mitchell vitez

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Switching from Snap

This site used to run on Snap, a choice I made quite a few years ago at this point. I think it was a pretty good choice at the time, since it let me tinker with some Haskell but mostly stayed out of the way (if I didn’t get into the parts of Snap that require understanding Lens).

However, I was starting to sense the age of that choice a little bit. There have been two issues posted to the issue tracker in the last three years.

While I don’t update the internals of my site often, one new feature I wanted to add—HTTP basic auth—turned out to be the starting point in ripping out the entire framework and starting fresh.

The one bit of guidance I found was eight years old: HTTP Basic Auth in Snap. It very nearly worked via copy and paste, except for one tiny part:

with auth

I didn’t know what with was, so I assumed maybe it was some kind of Lens? It wasn’t available via a quick Hoogle (neither was any of the other Snap stuff, since it’s not on Stackage—only Hackage). However, if we look it up, (as I did after the fact) that’s what we find.

with :: SnapletLens v v' -> m b v' a -> m b v a

However, I was getting compilation errors on auth still, wasn’t sure where it was coming from, and didn’t really feel like digging in to defining a SnapletLens.

This was the tiny straw that caused me to finally switch web frameworks.

Bye Bye Bash

In retrospect, the way I was building my old site was kind of horrendous. I would write everything in markdown, and render to HTML (technically, .tpl files), but the road in between was pretty wild.

I’ve recovered now, but I’d like to take a look back at a bunch of the things I was doing.

Most of the interesting stuff came from the file, a bit of bash cobbled together over many years, starting from when I knew hardly anything about programming, and even less about shell scripting.

CSS caching was done by putting the literal string VERSION buried somewhere in my top-level template file.

<link rel="stylesheet" href="/css/main.css?v=VERSION">

Then, I’d use sed to replace it with a random number generated at build time.

sed -i .bak "s|VERSION|${VERSION}|g" snaplets/heist/templates/$sect/$base.tpl

I tried to only recompile what was necessary using a --recent flag to the build script.

if [[ $* == *--recent* ]]; then
  isrecent+=(-mtime -1)

This would later be consumed by a find command, but meant that my blog would suddenly turn into a single post while I was writing it.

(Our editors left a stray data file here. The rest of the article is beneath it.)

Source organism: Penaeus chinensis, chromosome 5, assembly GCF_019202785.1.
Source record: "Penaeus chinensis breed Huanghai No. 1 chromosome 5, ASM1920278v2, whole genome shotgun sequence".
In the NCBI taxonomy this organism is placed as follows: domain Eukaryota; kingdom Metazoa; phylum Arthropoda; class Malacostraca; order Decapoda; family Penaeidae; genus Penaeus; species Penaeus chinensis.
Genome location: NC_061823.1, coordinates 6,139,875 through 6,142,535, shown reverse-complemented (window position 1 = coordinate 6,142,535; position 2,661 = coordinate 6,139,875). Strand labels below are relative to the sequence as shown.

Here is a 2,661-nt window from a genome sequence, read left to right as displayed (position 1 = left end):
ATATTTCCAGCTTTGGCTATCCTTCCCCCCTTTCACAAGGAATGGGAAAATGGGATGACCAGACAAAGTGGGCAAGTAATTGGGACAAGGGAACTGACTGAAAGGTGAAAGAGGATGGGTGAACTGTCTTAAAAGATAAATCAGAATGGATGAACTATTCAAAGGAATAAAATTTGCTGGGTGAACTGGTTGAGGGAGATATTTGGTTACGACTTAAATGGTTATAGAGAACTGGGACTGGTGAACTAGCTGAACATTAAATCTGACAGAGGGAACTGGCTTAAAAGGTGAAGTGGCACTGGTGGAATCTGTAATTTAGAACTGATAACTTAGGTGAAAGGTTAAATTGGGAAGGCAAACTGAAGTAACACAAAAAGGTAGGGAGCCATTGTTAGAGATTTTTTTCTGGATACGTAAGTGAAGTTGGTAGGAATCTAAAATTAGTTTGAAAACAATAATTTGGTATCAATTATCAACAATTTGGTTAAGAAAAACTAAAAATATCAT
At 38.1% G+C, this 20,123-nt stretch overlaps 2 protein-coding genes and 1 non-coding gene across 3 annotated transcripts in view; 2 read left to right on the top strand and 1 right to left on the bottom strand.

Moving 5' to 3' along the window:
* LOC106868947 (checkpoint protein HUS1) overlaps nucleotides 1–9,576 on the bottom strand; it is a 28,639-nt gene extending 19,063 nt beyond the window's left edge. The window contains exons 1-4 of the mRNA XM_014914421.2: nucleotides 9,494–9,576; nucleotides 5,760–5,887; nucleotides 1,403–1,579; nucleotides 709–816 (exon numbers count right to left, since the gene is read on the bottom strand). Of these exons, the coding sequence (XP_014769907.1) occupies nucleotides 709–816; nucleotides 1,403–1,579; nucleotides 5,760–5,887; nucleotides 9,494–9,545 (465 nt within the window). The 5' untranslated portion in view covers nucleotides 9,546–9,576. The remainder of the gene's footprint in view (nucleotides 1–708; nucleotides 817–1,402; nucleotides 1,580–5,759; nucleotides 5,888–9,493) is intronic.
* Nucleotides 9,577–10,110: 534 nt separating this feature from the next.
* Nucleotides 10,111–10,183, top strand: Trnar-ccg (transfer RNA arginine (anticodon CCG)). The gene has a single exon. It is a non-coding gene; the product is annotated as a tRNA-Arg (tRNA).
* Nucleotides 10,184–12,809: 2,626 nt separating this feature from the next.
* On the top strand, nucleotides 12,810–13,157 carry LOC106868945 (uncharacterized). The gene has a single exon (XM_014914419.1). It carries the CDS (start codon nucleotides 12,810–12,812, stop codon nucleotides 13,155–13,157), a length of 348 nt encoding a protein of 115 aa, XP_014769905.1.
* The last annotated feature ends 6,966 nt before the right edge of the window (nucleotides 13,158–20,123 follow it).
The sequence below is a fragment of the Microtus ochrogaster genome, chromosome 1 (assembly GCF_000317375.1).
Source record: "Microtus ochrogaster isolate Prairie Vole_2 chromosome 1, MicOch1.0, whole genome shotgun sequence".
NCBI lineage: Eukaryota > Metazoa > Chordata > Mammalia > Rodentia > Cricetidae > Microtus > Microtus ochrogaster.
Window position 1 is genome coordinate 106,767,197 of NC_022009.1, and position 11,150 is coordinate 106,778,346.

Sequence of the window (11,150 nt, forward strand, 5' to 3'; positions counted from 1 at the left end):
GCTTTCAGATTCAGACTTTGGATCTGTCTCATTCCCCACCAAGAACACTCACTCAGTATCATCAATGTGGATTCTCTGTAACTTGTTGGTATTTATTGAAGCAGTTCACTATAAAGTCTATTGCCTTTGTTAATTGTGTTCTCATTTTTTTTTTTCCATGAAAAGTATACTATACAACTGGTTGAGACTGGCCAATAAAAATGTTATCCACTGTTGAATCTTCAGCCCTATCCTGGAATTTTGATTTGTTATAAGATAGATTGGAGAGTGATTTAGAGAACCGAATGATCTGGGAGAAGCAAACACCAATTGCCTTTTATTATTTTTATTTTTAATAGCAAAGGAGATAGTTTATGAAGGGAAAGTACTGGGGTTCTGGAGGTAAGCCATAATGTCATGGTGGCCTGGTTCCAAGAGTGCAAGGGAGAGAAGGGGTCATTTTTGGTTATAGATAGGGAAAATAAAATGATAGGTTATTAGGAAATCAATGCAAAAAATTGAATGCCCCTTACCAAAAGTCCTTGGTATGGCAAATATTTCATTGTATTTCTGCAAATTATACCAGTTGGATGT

find $sect/*.md -type f "${isrecent[@]}" -print0 | xargs -0 ls -t | while read file

I would generate cards that linked to each blog post by reading in a custom comment format at the top of every markdown file. This would output a little line of interpolated HTML and append it to a file.

card() {
  [ -e "$file" ] || continue
  title=$(sed -n '2p' < $file)
  desc=$(sed -n '3p' < $file)
  date=$(sed -n '4p' < $file)
  if [[ $sect != "blog" && $sect != "pages" ]]; then
  if [[ "$base" != "404" ]]; then
    if [[ "$base" = "index" ]]; then
    echo "<a class='card' id='$date' href='$sect2/$base'><h2>$title</h2><p>$desc</p></a>" >> snaplets/heist/templates/$sect/posts.tpl

Luckily, I had written a bit of Vimscript to autogenerate the desired format for me, and would call it with :Post in vim every time I started writing a new post. Problem solved!

" template for creating a new blog post
command Post call PostGen()
function! PostGen()
  call inputsave()
  let title = input('Title: ')
  let subtitle = input('Subtitle: ')
  call inputrestore()
  call append('.', '')
  call append('.', "# " . title)
  call append('.', '')
  call append('.', '-->')
  call append('.', strftime('%Y-%m-%d'))
  call append('.', subtitle)
  call append('.', title)
  call append('.', "<!---")
  execute 'normal dd Go'

One of my favorite tidbits was that I made sure the format of the card html was ordered with the date first, so it was sortable by just sorting a file.

sort -r -o snaplets/heist/templates/posts.tpl snaplets/heist/templates/posts.tpl

On the less bad side, I had more-recently (maybe a couple years ago?) switched to writing Python to create links between consecutive posts and generate an RSS feed. Clearly, I had some troubles with Python package management though.

echo "injecting links"
if [[ $? -ne 0 ]] ; then
  echo "link creation failed!!! maybe you need to pip install beautifulsoup4"
  exit 1
echo "building rss feed"
if [[ $? -ne 0 ]] ; then
  echo "rss feed creation failed!"
  exit 1

There was evidence of having changed my mind about how to build my Haskell code several times….

# to use ghc directly
# ghc Main
# kill $(lsof -t -i:5555)
# ./Main -p 5555 &
# sleep 2

# to use cabal instead
# cabal build
# kill $(lsof -t -i:5555)
# ./dist-newstyle/build/x86_64-osx/ghc-8.10.7/site- -p 5555 &
# sleep 2

# to use nix instead
cabal2nix . > default.nix
nix-build release.nix
kill $(lsof -t -i:5555)
./result/bin/site -p 5555 &
sleep 2

And lastly, a delightful little touch: ringing the bell when all that nonsense was complete.

afplay /System/Library/Sounds/Glass.aiff

I’ve since obviated all of that Bash by switching to Yesod (and rewriting whatever was still necessary to handwrite, but in Haskell this time).

…well, except for one piece. I can’t help from indulging in the occasional bit of character soup. Here’s my latest and greatest script for autorefreshing the post I’m working on as I write it:

echo "$file 👀"
when-changed -1 -s $file "echo \".\\c\"; pandoc --mathjax $file -o $htmlfile; osascript -e 'tell application \"Google Chrome\" to reload (tabs of every window whose URL contains \"localhost:3000\")';"

I really like how this ranges from the impenetrable \".\\c\"; to the pseudoenglish of AppleScript’s tabs of every window whose URL contains "localhost:3000".

Plus it’s got emoji!